Winning moments provide clarity for Ronda Rousey as she dominates MMA

One-on-one with Ronda Rousey (2:04)

Ronda Rousey addresses how the fans view her, how she treats criticism and what retirement from the UFC will be like. (2:04)

GLENDALE, Calif. -- Immediately after each of her UFC title fights, Ronda Rousey takes a single, solitary moment to at least try to process the insanity of her life.

This summer, Rousey knocked out Bethe Correia in 34 seconds to defend her bantamweight title at UFC 190 in Rio de Janeiro. The buildup to the Aug. 1 fight turned personal when Correia made several comments on suicide, which has affected Rousey's family. The fight took place in front of a Brazilian crowd of 14,723, virtually all of which cheered for Rousey instead of Correia, a Brazil native.

Less than two months later, Rousey would announce her next title defense, against Holly Holm, on "Good Morning America," kicking off a familiar cycle that will culminate in whatever happens on Nov. 14, when she meets Holm in Melbourne, Australia.

But for that brief moment after every fight, Rousey admits she's basically in as much awe as everyone else by what's just taken place. She makes your skin tingle when she talks about it.

"The last fight, everything with Bethe and then she's knocked out, everyone's like, 'Whoa,'" Rousey said. "We're in Brazil, but they're cheering for me. Everything's crazy. And I finally get that moment where I look at myself in the mirror -- you know, sometimes you look at yourself in the mirror, but you don't really look? I really look and go, 'What are you doing? How did that just happen today?'"

Those moments are crucial for Rousey. They keep her going in a sport she's completely changed in the past five years.

Rousey, 28, has reaped unbelievable rewards from her involvement in mixed martial arts, but she's made sacrifices, too.

One of those sacrifices is a certain level of privacy. She's attempted to tell her story on her own terms, releasing an autobiography earlier this year that touched on personal matters such as battling an eating disorder. She's spoken at length about losing her father to suicide at a young age. She said that in 2012 the main reason she agreed to appear nude in ESPN's "Body Issue" was to get in front of an ex-boyfriend who she discovered had taken naked photos of her.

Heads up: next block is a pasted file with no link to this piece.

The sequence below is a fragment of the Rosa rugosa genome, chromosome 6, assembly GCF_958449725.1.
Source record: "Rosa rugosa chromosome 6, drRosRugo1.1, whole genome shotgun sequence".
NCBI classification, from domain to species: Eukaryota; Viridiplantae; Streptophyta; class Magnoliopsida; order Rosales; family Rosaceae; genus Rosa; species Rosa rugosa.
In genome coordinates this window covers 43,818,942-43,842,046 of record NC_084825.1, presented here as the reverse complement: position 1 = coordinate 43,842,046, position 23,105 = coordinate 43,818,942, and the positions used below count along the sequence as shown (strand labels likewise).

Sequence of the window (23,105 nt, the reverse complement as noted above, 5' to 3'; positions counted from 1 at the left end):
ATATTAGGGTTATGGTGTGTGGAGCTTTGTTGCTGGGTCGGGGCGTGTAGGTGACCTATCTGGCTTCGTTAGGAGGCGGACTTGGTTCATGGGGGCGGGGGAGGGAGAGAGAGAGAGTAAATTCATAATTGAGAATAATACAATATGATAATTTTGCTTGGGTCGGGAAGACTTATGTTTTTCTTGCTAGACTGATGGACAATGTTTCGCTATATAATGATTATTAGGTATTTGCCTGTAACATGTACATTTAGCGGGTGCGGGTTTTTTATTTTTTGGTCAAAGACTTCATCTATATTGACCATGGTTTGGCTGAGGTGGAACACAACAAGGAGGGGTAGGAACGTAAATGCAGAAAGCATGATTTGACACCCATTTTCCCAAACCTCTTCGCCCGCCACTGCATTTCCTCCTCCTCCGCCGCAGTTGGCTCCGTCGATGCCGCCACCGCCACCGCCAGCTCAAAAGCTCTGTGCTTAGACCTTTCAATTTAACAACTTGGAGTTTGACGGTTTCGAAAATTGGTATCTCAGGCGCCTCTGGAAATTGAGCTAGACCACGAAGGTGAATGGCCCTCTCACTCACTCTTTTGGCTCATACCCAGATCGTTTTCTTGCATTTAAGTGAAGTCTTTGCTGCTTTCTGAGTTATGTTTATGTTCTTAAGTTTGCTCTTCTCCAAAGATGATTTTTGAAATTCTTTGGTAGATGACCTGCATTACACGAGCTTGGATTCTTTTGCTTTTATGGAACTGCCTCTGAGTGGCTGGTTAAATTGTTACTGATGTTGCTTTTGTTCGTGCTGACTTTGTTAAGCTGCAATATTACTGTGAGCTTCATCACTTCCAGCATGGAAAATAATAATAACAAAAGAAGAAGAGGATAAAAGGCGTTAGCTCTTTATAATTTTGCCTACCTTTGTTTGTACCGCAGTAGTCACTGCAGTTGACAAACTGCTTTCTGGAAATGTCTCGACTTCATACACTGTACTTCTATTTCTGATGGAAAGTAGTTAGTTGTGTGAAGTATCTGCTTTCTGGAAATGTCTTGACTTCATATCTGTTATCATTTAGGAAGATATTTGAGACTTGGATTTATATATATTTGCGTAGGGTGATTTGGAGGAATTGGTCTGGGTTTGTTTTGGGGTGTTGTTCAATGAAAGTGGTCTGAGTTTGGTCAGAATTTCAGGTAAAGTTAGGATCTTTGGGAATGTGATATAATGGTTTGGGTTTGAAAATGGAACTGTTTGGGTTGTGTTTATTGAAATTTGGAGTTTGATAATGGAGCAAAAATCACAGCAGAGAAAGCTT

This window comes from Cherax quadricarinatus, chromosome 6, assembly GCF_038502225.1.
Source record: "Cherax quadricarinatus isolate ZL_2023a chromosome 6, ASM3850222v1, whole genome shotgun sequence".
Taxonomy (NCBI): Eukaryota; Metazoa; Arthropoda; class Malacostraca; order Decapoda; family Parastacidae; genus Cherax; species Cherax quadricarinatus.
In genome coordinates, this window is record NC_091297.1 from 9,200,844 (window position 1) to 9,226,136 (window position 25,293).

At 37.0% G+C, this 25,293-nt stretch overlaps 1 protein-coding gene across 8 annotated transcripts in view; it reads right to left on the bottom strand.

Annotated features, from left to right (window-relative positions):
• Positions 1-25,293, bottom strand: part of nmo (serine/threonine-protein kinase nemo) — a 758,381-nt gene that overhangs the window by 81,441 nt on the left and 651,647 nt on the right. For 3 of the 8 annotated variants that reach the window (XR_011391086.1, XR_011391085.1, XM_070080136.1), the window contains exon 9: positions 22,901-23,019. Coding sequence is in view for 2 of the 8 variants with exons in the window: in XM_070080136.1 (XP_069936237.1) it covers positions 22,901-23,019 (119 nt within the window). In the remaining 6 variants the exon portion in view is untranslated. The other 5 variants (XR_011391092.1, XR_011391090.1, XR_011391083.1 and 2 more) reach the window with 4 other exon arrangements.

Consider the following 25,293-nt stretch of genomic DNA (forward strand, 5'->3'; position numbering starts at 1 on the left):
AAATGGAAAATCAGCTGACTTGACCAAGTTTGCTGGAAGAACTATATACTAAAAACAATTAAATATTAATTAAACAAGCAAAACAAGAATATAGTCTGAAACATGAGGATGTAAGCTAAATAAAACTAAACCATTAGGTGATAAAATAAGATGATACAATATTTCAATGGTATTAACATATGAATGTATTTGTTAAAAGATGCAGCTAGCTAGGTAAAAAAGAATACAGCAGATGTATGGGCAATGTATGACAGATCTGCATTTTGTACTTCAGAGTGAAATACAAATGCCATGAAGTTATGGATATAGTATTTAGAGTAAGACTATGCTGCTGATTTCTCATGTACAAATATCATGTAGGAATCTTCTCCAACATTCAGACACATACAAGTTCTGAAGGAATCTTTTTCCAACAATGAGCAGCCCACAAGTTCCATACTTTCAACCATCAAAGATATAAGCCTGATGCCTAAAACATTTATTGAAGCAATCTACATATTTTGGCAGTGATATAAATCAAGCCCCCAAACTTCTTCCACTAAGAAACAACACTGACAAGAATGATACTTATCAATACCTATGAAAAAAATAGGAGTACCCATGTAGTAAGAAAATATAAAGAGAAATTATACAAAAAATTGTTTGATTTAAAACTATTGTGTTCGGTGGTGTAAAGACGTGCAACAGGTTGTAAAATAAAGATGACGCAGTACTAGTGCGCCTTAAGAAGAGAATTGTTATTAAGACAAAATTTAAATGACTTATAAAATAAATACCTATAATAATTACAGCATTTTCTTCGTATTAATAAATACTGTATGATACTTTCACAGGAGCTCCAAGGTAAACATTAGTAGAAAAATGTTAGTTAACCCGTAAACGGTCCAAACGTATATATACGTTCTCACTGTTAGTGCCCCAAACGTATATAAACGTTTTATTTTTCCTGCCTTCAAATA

During this current training camp for the Holm fight, aspects of Rousey's personal life have made mainstream news. Her mother, Dr. AnnMaria De Mars, publicly ripped into her longtime head coach, Edmond Tarverdyan, in a video interview. That same week, her romantic involvement with UFC heavyweight Travis Browne was made public and turned into countless headlines. Browne was suspended earlier this year by the UFC for domestic abuse allegations, but no charges were filed and he was reinstated.

Tarverdyan declined to comment directly to De Mars' comments during a media appearance on Tuesday. He told ESPN.com, "It was just a moment, I guess. I don't even know. [Rousey and I] didn't get into it or what it was. I just left it alone, honestly."

When asked to comment on the situation later that day, Rousey glared at the reporter who asked and responded, "I really don't think that's anybody's business."

"I just don't know where everyone's sense of entitlement comes from," Rousey later told ESPN.com. "Why do you feel like you have a right to know? People feel comfortable asking things that I would feel is really inappropriate to ask them. People stop treating you like a person and start treating you like an event. You're not real to them anymore. I give so much information out there. Be content with what I give you. I give you a lot."

Could these intrusions into Rousey's personal life distract her from her fight against Holm (9-0) in two weeks? Tarverdyan and Rousey claim they actually help. Distractions tend to point Rousey toward her sanctuary, which has always been the gym.

"There's always distractions," Tarverdyan said. "There have been days lately where it's a bit more sensitive than others, but I think training is Ronda's therapy. She wants to be in here so she can stay away from the complicated situations."

What the intrusions might do, however, is force Rousey into seclusion when her career is over. Her retirement plan sounds like a joke when she first says it, but she swears by it.

"When I'm done with all this, I'm moving to the middle of nowhere," Rousey said. "I want to have a buffalo repopulation project. I want to get a big tract of land and get a bunch of buffalo and name them people names. Like, 'that's Howard. That's my buffalo, Howard.' I just want to hang out, and I want my kids to accidentally find out [about my career].

"I found out one day my mom was a world champion in judo because I found her scrapbook in the house. I was flipping through it, and it was like this revelation -- I realized my mom was a world champion. And that was actually a really cool experience for me as a kid, and I kind of want my kids to have that. I don't want their identity growing up to be that they're my kid. I want their identity to be themselves.

"Everyone thinks I won't be able to do it. I'll get bored. [UFC president Dana White] will say, 'No way, you're going to be doing this and that.' And I say, 'No. I'm going to make my mark, and no one will ever hear from me again.'"